Transport for London
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Stunning green wall unveiled at Edgware Road Tube station to deliver cleaner air
An innovative 200 square metre green wall on a central London Tube station wall designed to trap pollution on one of London's busiest roads, was unveiled recently.
The visually stunning green wall has taken just a month to install and, as well as having practical environmental benefits, is an attractive leafy addition to Marylebone Road.
It features a total of 15 plant varieties crafted into a multi-coloured and patterned design.
Studies across Europe and the USA have shown the potential of vegetation, including trees and plants, to trap PM10.
The air quality benefits of this wall will be monitored by scientists from Imperial College London.
The green wall is just one of a range of innovative and targeted measures being introduced by the Mayor, Boris Johnson, to deliver cleaner air in London at places where particulate matter (PM10) pollution is highest.
This includes an unprecedented programme of green infrastructure designed to trap pollution - other features recently installed include 50 planted towers on Lower Thames Street.
Furthermore, the location of the first of 500 new street trees and shrubs has been confirmed with 200 Lime trees currently being planted along the A40.
More tree planting is being planned on Park Lane, Upper Thames Street, Western Avenue (A40), Old Kent Road (A2), Brixton Road (A23), Woolwich Flyover (Rear of Tunnel Ave), A4 (between Boston Manor Rd and Ealing Rd), A4 (close to Heston Rd).
The initiatives are part of the London Clean Air Fund financed by the Department for Transport (DfT) at the Mayor's request.
The Clean Air Fund measures have been designed to reduce levels of PM10 (a pollutant coming mostly from traffic emissions) by between 10 and 20 per cent where applied.
The Mayor of London, Boris Johnson, said: 'Delivering cleaner air for London is a top priority for me and this ingenious green wall traps harmful pollution on one of our busiest roads, helping to cleanse the air at this popular spot as well as helping to soften and beautify the local environment.'
The plants that have been used for the wall have been grown in 'Grodan' (a peat-free substrate).
Grodan has achieved the European Ecolabel for sustainability and is chemically inert.
The structure that supports the plants includes 'Ecosheet' (a waterproof backing material) which is manufactured in the UK from recycled material.
The Edgware Road green wall has been designed, manufactured and installed by Biotecture Ltd.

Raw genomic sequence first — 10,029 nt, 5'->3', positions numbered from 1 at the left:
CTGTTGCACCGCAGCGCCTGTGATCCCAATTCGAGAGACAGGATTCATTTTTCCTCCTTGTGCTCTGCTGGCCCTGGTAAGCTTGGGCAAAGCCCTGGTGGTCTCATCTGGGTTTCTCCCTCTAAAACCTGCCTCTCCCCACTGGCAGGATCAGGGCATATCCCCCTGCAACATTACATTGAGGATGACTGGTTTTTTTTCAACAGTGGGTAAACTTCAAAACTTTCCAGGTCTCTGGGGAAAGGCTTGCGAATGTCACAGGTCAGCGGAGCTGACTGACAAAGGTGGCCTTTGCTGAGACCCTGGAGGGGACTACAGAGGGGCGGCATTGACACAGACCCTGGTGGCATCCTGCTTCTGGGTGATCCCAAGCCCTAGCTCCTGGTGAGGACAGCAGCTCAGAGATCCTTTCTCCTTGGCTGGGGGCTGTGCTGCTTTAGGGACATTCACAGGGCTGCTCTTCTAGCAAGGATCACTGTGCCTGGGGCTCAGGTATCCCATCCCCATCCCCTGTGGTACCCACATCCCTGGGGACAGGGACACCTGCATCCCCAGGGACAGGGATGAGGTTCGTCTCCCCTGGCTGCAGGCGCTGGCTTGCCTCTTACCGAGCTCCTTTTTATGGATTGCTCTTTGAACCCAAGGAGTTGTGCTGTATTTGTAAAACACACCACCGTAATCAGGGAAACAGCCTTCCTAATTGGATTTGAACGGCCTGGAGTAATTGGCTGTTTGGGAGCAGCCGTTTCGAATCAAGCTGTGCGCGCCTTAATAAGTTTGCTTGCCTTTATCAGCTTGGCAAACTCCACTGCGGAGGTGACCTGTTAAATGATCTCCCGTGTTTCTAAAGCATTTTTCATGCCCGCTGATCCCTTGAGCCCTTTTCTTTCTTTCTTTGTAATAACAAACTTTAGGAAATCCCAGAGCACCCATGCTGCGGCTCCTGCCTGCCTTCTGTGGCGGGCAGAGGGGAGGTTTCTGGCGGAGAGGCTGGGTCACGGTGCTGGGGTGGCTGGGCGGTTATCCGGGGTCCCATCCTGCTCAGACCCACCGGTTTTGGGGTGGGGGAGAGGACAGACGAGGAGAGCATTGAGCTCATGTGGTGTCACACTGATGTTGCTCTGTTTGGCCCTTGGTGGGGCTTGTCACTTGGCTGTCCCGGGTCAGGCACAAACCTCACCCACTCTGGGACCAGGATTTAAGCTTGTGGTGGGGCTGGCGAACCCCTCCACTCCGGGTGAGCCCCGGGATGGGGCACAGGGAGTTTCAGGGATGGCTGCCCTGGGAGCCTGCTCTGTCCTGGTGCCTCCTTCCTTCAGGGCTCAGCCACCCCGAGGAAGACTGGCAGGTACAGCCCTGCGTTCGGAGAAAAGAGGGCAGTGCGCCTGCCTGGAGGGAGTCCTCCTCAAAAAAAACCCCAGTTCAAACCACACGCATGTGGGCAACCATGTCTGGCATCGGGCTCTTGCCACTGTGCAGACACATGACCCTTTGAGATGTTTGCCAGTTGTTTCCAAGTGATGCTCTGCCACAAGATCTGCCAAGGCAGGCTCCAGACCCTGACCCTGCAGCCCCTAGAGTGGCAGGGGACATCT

Transport for London is in discussions with other organisations on further locations for additional green walls in areas that would benefit from them most.
Notes to Editors:
The green wall is located on the wall of the Edgware Road (Bakerloo line) exit
The European Commission recently confirmed to the UK government that the Mayor's plans to reduce PM10 pollution by a third by 2015 - including the work of the Clean Air Fund, financed at the Mayor's request by the Department for Transport - has reduced the threat of hefty fines.
The Clean Air Fund will finance the following initiatives:
A team of five taxi marshals will be visiting taxi ranks in pollution hot spots across the Capital to reduce engine idling time for taxis and minicabs whilst promoting eco-driving courses designed to reduce emissions, as well as save cabbies money through efficient driving techniques
A no-idling campaign to encourage drivers to switch off their engines when parked, loading or waiting at the roadside
The expansion of a successful dust suppressants trial
Trials of green walls and screens and additional tree and shrub planting
The installation of diesel particulate filters to buses on selected routes running through central London
A programme of engagement with businesses to promote sustainable travel and reduce their air quality impact
In addition, action is being taken to deliver a permanent legacy of cleaner air right across the capital. This includes the first ever age limit for black cabs, tighter standards for the Low Emission Zone, cleaner buses, including the New Bus for London and an expanded bike hire scheme
In March 2011, the Mayor wrote to the Department for Transport asking for funding in order to develop additional measures focused on reducing PM10 emissions and public exposure at the priority locations in Central London. A total of £5m has been awarded for the Clean Air Fund programme
The Air Pollution Research in London Group is helping to evaluate the air quality and wider environmental and climatic benefits of green infrastructure measures. As a first step, Dr Linda Davies and her colleagues at Imperial College London have been to the site to collect some leaf samples for research to determine the ability of the plants to trap particulate matter. This will repeated as part of the evaluation process